D O J Seal
U.S. Department of Justice


United States Attorney James T. Jacks
Northern District of Texas

 

 

 
 

 

FOR IMMEDIATE RELEASE
MEDIA INQUIRIES: KATHY COLVIN

MONDAY, APRIL 5, 2010
http://www.usdoj.gov/usao/txn/

 

 

PHONE: (214)659-8600

 

 

FEDERAL JURY CONVICTS EIGHT DEFENDANTS IN
MULTI-MILLION DOLLAR MORTGAGE FRAUD SCHEME

Lead Defendant Eric Rulack Farrington, Jr. Convicted on All 32 Counts

DALLAS — A mortgage fraud trial that began in mid-February before U.S. District Judge Sam A. Lindsay, concluded late this afternoon when the jury found all eight defendants guilty of various offenses related to their role in a mortgage fraud scheme they operated in the Dallas area from March 2002 to January 2006, announced U.S. Attorney James T. Jacks of the Northern District of Texas.

The lead defendant in the case, Eric Rulack Farrington, Jr., 57, of Irving, Texas, was the president of Eric Farrington Seminars, Inc. and Prestige Capital Corporation, which did business as Farrington Mortgage Group. He was a manager of EFC Investments, LLC, which did business as EFC Management Company. All were located in Dallas.The jury convicted Farrington on all 32 counts of the superseding indictment, including:

one count of conspiracy to commit wire fraud
one count of bank fraud and aiding and abetting
15 counts of wire fraud and aiding and abetting
10 counts of money laundering and aiding and abetting
five counts of engaging in a monetary transaction with criminally derived property and aiding and abetting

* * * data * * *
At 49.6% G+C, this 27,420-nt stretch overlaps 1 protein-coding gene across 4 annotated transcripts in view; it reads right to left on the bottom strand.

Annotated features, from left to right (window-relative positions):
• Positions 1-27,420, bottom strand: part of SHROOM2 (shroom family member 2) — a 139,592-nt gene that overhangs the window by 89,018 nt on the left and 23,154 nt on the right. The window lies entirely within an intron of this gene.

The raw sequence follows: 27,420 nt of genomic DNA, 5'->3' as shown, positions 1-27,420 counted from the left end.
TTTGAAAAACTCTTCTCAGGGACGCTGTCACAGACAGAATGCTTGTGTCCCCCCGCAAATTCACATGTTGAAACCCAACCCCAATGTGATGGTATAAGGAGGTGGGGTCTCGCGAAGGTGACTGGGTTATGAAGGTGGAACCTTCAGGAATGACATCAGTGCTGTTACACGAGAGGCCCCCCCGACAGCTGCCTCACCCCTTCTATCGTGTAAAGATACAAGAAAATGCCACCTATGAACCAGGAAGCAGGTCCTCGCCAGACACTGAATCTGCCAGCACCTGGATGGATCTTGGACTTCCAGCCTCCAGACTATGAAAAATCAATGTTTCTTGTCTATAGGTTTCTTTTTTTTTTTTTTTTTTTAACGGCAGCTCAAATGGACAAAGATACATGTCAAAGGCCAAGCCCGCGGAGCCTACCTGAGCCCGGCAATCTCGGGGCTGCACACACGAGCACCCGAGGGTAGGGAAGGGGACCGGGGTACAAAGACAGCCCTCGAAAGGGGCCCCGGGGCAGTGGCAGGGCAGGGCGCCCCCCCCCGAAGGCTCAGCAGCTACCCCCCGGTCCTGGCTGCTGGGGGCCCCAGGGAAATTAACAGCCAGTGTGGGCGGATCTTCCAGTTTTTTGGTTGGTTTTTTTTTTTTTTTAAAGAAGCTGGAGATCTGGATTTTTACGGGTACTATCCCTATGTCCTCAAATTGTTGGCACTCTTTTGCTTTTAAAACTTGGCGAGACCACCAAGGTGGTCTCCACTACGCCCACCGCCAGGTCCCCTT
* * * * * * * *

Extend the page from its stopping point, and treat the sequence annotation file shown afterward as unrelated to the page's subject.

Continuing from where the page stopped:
Other defendants, their roles and counts on which they were convicted are:

Janice Little Shepherd, 51, of Irving, Texas, Farrington’s former fiancé, was a mortgage broker who did business as EFC Capital Mortgage Company, in Dallas. She was convicted on:

one count of conspiracy to commit wire fraud
11 counts of wire fraud and aiding and abetting
four counts of engaging in a monetary transaction with criminally derived property and aiding and abetting


Regis Lamont Williams 44, of Dallas, was a Texas certified real estate appraiser who did business as Executive Certified Appraisal. He was convicted on:

one count of conspiracy to commit wire fraud
one count of bank fraud and aiding and abetting
nine counts of wire fraud and aiding and abetting
five counts of engaging in a monetary transaction with criminally derived property and aiding and abetting

Kevin Ray Sanderson, 35, of Irving, Texas, was a business associate of Farrington and the vice president of Farco Construction, Inc., Dallas, which also did business as Farrington Mortgage Group. He was convicted on:

one count of conspiracy to commit wire fraud
one count of bank fraud
four counts of wire fraud and aiding and abetting
one count of money laundering